Moreover, the physical act of having to walk down the hall to your office can be an effective replacement for a makeshift commute. Your workspace is separate, allowing you to mentally unplug from your personal life and get into work mode. At the end of the day, you are able to walk out and close the door behind you, thus leaving work behind. It can do wonders for that mental separation.


Is it tech-ready?


We all have that one corner in the house where technology goes to die. There’s never any cell phone reception, calls drop out of nowhere, your Wi-Fi signal never quite reaches, Netflix won’t load. It’s incredibly frustrating, and the worst possible spot to put a home office.


The last thing you need is for calls to drop out of nowhere or not be able to complete even the most basic tasks because your Wi-Fi is spotty. It can be the most beautiful room in the house - if your tech doesn’t work here, it’s not the right spot.


Another thing you may want to consider is whether you have enough outlets. It may seem trivial, but when you find yourself needing to plug in a computer, an extra monitor, a phone, a printer, and a TV, you’ll be happy you added some extra ones.


Make it your own


It may not seem like a crucial aspect but being able to make this space your own and personalize it is a big part of its overall success. In short: if you don’t feel comfortable here, you won’t use this space. So, you need to make it comfortable.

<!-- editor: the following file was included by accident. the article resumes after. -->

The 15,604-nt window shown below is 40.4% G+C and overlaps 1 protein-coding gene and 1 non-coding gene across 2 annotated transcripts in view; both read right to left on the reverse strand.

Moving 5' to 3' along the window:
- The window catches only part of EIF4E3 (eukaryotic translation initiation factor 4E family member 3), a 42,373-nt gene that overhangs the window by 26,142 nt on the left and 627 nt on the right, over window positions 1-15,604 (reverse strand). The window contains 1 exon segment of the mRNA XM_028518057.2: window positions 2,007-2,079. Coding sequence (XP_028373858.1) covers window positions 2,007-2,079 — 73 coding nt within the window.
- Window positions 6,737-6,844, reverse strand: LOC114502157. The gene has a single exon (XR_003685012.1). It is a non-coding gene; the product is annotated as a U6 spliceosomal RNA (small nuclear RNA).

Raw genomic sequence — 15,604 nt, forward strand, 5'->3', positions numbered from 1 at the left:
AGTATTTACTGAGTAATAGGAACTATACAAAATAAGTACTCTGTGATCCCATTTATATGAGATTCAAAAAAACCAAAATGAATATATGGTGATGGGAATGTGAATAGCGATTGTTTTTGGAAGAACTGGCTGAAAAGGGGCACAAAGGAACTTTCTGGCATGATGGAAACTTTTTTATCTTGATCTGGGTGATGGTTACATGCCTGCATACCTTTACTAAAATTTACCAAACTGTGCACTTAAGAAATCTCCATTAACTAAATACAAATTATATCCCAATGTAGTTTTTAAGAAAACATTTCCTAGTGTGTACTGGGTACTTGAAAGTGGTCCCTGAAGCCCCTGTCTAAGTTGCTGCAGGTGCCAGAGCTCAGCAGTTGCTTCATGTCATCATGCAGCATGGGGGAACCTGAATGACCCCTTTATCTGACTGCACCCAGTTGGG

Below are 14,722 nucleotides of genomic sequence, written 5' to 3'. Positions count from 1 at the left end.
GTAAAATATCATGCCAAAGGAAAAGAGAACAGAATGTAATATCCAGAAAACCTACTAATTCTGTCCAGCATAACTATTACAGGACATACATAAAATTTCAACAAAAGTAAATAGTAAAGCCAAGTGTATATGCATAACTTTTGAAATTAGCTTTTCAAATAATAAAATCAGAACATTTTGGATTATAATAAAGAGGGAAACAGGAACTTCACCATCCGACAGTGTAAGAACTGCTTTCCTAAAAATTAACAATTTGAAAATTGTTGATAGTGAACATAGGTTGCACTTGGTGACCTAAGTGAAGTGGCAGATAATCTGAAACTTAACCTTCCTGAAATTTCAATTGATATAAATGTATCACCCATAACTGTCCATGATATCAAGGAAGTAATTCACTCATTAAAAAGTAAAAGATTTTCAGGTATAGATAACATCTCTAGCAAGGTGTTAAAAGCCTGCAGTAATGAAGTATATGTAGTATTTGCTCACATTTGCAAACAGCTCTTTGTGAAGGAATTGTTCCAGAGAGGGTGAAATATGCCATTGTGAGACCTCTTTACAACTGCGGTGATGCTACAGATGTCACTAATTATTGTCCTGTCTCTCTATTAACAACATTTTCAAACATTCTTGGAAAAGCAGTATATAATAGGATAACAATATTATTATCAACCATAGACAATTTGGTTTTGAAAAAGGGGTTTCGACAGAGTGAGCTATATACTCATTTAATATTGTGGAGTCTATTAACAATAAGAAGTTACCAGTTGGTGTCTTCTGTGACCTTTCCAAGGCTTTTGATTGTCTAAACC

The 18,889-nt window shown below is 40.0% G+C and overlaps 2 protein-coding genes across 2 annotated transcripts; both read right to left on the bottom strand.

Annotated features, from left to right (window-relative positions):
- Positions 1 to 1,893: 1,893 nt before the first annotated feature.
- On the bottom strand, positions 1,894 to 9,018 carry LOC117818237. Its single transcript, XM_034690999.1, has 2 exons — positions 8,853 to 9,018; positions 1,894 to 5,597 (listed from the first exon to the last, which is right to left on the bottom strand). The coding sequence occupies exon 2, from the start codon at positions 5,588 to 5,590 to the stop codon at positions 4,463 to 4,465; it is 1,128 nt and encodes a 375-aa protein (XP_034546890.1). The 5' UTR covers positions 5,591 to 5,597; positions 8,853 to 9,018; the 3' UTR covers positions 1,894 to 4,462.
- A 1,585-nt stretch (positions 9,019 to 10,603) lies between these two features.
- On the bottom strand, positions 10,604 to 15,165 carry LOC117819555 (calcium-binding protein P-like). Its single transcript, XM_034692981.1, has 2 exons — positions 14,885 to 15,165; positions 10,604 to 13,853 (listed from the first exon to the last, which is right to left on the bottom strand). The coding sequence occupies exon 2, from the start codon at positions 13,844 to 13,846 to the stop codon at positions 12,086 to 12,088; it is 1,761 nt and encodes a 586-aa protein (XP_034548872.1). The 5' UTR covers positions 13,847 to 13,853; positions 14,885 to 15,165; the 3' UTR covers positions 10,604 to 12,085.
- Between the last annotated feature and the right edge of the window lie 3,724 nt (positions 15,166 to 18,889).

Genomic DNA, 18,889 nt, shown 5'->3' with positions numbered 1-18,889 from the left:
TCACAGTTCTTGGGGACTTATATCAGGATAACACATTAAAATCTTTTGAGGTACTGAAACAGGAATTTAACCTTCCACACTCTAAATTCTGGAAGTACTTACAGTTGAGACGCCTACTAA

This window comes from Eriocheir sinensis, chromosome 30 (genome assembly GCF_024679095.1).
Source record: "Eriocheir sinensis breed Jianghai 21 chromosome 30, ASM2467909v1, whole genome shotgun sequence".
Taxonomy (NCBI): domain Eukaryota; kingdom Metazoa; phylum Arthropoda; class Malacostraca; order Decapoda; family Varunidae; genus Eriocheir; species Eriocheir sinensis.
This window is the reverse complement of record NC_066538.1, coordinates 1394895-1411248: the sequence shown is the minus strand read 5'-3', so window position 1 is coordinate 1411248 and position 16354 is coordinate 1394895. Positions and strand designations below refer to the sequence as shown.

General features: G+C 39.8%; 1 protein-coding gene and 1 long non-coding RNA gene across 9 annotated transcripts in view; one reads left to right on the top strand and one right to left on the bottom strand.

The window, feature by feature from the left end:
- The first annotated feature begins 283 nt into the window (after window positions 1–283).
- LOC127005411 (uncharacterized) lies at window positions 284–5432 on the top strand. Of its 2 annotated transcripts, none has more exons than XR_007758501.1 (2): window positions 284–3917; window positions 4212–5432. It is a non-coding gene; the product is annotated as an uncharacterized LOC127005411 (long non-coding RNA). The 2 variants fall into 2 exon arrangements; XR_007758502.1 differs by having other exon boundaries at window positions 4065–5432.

That means bringing in comfortable furniture and making sure your needs are met, but it also includes injecting some personal touches into the space and bringing your personality into it. Even the most serious, most important CEO has pictures of their family or their pet.


Don’t be afraid to add artwork for visual interest, or some plants to liven up the place. Curtains are a necessary privacy measure, but they can also act as a pop of color against an otherwise neutral backdrop.


Bottom line


With the remote office becoming a mainstay necessity of today’s modern home, Tahoe buyers can afford to be pickier about the space they will be spending so much time in. While makeshift offices and the kitchen counter are perfectly suitable temporary replacements, when you’re buying a new home, you want the real deal.


Space is, of course, the primary issue, as you want to ensure that you have enough room to comfortably carry out all your tasks. The room should be in a quiet corner of your home to minimize distractions and interruptions, especially during meetings and calls.


In addition, the perfect home office is one where you feel like you can create a comfortable, inviting environment. Natural light, plants, and personal touches can all encourage productivity and creativity and transform this space from somewhere you are forced to spend time to a room where you feel relaxed and at ease.


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Tilly Mezger